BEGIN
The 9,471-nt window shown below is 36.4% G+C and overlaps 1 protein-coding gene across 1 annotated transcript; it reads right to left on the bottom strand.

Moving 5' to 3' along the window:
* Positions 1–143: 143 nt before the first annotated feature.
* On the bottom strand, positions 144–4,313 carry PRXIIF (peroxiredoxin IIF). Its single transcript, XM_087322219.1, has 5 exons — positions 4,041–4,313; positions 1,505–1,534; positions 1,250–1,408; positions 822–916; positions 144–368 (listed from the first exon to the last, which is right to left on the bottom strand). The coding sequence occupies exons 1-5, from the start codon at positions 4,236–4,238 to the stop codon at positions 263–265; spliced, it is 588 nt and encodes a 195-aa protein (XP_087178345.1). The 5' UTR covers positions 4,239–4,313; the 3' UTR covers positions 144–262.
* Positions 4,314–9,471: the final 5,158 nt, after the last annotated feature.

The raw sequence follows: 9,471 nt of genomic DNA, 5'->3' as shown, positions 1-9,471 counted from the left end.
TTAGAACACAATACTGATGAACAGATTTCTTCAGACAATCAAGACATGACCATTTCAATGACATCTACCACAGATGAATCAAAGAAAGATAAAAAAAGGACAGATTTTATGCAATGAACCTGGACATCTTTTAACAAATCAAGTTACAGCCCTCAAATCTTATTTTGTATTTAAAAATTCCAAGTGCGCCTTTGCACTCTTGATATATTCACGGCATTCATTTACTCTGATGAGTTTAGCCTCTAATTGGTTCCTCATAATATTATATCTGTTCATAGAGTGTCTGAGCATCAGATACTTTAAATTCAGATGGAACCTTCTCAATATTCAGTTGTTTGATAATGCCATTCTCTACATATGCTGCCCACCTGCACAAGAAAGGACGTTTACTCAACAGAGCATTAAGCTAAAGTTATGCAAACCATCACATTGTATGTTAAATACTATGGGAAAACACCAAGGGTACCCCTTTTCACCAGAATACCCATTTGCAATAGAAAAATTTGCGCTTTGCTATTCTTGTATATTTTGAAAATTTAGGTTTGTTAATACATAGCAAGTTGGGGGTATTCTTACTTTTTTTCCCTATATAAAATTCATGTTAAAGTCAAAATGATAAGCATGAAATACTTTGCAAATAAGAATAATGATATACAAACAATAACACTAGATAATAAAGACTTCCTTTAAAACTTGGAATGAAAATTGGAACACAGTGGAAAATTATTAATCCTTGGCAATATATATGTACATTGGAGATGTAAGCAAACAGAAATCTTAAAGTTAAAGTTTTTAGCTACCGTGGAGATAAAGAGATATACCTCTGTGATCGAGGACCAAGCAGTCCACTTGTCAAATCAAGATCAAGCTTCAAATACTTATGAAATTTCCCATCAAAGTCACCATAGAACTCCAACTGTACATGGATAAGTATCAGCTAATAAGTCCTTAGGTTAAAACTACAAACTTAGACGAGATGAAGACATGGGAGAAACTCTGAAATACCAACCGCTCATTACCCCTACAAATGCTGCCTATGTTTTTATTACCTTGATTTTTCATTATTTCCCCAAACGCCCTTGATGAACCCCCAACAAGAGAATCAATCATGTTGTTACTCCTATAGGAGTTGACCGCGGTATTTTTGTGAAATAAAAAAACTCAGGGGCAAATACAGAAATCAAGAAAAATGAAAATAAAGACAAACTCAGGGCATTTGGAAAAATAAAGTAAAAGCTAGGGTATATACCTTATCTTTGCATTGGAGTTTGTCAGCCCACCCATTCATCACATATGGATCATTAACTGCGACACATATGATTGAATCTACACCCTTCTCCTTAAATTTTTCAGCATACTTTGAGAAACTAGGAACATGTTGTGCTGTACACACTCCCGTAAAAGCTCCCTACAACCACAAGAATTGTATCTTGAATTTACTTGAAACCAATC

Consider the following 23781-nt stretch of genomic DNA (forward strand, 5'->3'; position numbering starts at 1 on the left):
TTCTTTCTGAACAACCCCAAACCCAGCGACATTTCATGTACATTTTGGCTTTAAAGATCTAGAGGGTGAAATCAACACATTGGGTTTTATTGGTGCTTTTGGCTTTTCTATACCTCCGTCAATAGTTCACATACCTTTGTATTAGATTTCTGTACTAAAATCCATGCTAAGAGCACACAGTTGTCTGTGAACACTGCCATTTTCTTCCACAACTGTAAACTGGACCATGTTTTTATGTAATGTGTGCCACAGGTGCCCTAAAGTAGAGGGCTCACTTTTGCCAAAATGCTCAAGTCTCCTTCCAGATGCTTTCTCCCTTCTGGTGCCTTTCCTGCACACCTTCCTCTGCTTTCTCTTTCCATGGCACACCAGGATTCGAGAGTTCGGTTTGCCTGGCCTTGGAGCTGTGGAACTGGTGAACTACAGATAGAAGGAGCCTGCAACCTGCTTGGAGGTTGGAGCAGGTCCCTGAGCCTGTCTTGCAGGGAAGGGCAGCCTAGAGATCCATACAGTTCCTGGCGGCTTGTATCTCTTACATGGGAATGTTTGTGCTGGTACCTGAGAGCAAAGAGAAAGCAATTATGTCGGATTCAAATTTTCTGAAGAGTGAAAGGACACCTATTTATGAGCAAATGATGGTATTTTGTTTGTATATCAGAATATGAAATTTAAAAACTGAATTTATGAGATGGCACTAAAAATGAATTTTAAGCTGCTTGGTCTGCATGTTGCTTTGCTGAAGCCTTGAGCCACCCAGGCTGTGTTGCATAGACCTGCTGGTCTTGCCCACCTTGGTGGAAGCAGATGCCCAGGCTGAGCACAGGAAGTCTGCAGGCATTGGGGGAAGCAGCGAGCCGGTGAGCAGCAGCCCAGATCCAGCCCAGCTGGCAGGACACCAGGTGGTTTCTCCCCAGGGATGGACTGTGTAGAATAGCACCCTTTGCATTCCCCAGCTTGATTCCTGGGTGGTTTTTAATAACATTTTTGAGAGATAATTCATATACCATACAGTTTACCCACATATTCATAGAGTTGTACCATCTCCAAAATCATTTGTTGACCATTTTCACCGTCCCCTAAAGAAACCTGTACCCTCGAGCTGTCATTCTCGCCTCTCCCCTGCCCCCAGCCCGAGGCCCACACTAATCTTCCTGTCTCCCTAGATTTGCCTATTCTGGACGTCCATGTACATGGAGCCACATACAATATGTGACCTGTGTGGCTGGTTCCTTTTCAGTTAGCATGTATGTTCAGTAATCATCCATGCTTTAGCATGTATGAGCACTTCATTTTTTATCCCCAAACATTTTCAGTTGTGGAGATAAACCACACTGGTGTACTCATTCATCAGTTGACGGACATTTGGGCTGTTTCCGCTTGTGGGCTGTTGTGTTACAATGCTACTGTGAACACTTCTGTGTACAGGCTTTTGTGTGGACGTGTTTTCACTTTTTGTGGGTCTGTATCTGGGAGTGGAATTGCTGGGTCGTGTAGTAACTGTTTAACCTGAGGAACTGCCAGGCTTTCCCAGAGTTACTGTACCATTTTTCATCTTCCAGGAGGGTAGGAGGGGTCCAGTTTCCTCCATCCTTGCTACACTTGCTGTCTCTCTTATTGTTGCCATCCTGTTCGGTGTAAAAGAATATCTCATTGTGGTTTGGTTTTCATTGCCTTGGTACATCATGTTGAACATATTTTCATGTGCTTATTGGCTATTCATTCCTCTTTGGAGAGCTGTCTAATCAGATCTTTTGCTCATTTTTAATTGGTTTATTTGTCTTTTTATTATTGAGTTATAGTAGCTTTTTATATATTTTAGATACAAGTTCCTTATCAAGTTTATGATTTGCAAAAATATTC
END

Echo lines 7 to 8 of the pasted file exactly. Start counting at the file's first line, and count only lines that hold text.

TTAGAACACAATACTGATGAACAGATTTCTTCAGACAATCAAGACATGACCATTTCAATGACATCTACCACAGATGAATCAAAGAAAGATAAAAAAAGGACAGATTTTATGCAATGAACCTGGACATCTTTTAACAAATCAAGTTACAGCCCTCAAATCTTATTTTGTATTTAAAAATTCCAAGTGCGCCTTTGCACTCTTGATATATTCACGGCATTCATTTACTCTGATGAGTTTAGCCTCTAATTGGTTCCTCATAATATTATATCTGTTCATAGAGTGTCTGAGCATCAGATACTTTAAATTCAGATGGAACCTTCTCAATATTCAGTTGTTTGATAATGCCATTCTCTACATATGCTGCCCACCTGCACAAGAAAGGACGTTTACTCAACAGAGCATTAAGCTAAAGTTATGCAAACCATCACATTGTATGTTAAATACTATGGGAAAACACCAAGGGTACCCCTTTTCACCAGAATACCCATTTGCAATAGAAAAATTTGCGCTTTGCTATTCTTGTATATTTTGAAAATTTAGGTTTGTTAATACATAGCAAGTTGGGGGTATTCTTACTTTTTTTCCCTATATAAAATTCATGTTAAAGTCAAAATGATAAGCATGAAATACTTTGCAAATAAGAATAATGATATACAAACAATAACACTAGATAATAAAGACTTCCTTTAAAACTTGGAATGAAAATTGGAACACAGTGGAAAATTATTAATCCTTGGCAATATATATGTACATTGGAGATGTAAGCAAACAGAAATCTTAAAGTTAAAGTTTTTAGCTACCGTGGAGATAAAGAGATATACCTCTGTGATCGAGGACCAAGCAGTCCACTTGTCAAATCAAGATCAAGCTTCAAATACTTATGAAATTTCCCATCAAAGTCACCATAGAACTCCAACTGTACATGGATAAGTATCAGCTAATAAGTCCTTAGGTTAAAACTACAAACTTAGACGAGATGAAGACATGGGAGAAACTCTGAAATACCAACCGCTCATTACCCCTACAAATGCTGCCTATGTTTTTATTACCTTGATTTTTCATTATTTCCCCAAACGCCCTTGATGAACCCCCAACAAGAGAATCAATCATGTTGTTACTCCTATAGGAGTTGACCGCGGTATTTTTGTGAAATAAAAAAACTCAGGGGCAAATACAGAAATCAAGAAAAATGAAAATAAAGACAAACTCAGGGCATTTGGAAAAATAAAGTAAAAGCTAGGGTATATACCTTATCTTTGCATTGGAGTTTGTCAGCCCACCCATTCATCACATATGGATCATTAACTGCGACACATATGATTGAATCTACACCCTTCTCCTTAAATTTTTCAGCATACTTTGAGAAACTAGGAACATGTTGTGCTGTACACACTCCCGTAAAAGCTCCCTACAACCACAAGAATTGTATCTTGAATTTACTTGAAACCAATC

Consider the following 23781-nt stretch of genomic DNA (forward strand, 5'->3'; position numbering starts at 1 on the left):